The first goal came on a shot from the point with Chicago all set up in the Anaheim zone. There was a rebound right in front, and Toews stuffed it in. The problem on the goal was a tired and laggardly group of forwards who were in a box so tight it looked like they were on the PK. Then again, nobody was close enough to the rebound to sweep it away. The goalie gets a pass on this one.
The second goal was one that an elite goalie should have. The Blackhawks were passing the puck around and sent it out to the point on the PP. It went to Toews up high near the blueline, and he winged a wrister that rose as it traveled, going in the top corner. Andrew Shaw was right in front, in behind the Anaheim defense, and in the blue paint, so Andersen was hindered, but there was no interference. What could the goalie have done? Asked for his space back, and gotten out to cut the angle down that little bit more. But he didn’t. 2-0 on a handful of shots.
The next one, in period two, he had no chance on. Kane passed it to Saad, who had an empty side. That one takes us back to the “how did the captain play?” question, though. On that one, Getzlaf’s line was on, but they were nowhere close to covering Kane. And, they had let the puck come out of the corner. So put the goal down to them.
But by this point, early in P2, Andersen had started to find himself. He made several spectacular saves to keep the game 3-0, including on a mini-breakaway by Kane which Andersen swallowed in his mid-section.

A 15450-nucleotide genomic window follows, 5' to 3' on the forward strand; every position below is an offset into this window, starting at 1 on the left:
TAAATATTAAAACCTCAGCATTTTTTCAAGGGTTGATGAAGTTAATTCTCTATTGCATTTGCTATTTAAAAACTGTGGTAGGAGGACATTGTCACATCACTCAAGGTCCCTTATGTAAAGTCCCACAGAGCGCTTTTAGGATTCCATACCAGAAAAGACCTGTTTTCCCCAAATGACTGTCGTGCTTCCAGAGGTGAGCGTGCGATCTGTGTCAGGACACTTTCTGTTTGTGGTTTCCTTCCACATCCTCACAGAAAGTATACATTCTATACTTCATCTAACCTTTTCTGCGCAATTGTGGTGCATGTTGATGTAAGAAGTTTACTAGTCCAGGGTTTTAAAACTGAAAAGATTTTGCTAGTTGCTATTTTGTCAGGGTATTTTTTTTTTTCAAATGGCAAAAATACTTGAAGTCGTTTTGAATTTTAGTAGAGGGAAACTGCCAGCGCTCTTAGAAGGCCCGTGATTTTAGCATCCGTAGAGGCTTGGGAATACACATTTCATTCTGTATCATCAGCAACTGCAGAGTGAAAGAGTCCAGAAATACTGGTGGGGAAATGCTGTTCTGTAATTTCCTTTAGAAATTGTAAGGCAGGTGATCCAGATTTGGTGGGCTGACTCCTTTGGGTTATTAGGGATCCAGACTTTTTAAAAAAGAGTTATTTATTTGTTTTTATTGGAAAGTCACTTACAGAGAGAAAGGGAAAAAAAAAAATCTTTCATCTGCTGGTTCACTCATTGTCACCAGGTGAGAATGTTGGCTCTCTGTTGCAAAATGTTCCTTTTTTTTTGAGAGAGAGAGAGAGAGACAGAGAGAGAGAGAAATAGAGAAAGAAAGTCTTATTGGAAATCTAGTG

The Chicago fourth goal should not have counted. Richards shot the puck and there was a rebound, out to Hossa. He skated into the puck, making what looked an awful lot like a distinct kicking motion. The review was short and the league called it a goal. Not the netminder’s fault. It was 4-0.
Where was Getzlaf? He finally started to show up in period two. By this point, Quenneville of Chicago had decided to play his best—Kane, Toews, and Saad, against Getzlaf and Perry. They were, due to Boudreau’s line mixing, now playing with Matt Beleskey. But after the second period turned to the third, Maroon was back with them, and they produced the second Anaheim goal to make it 4-2 with 11:36 gone in P3.
That gets us back to coaching. As said, Boudreau flubbed the opening and cost the team an early goal. He then steadied the course in P1, but in P2, he went all ragmattack on the lines, switching up all but the fourth.
Beleskey came up to line one. Fleischmann, who hadn’t even played in game 6, went to line two. And Maroon dropped to line three. This appeared to work, as the Ducks controlled the puck quite a bit in the frame, and especially from minutes two to eight.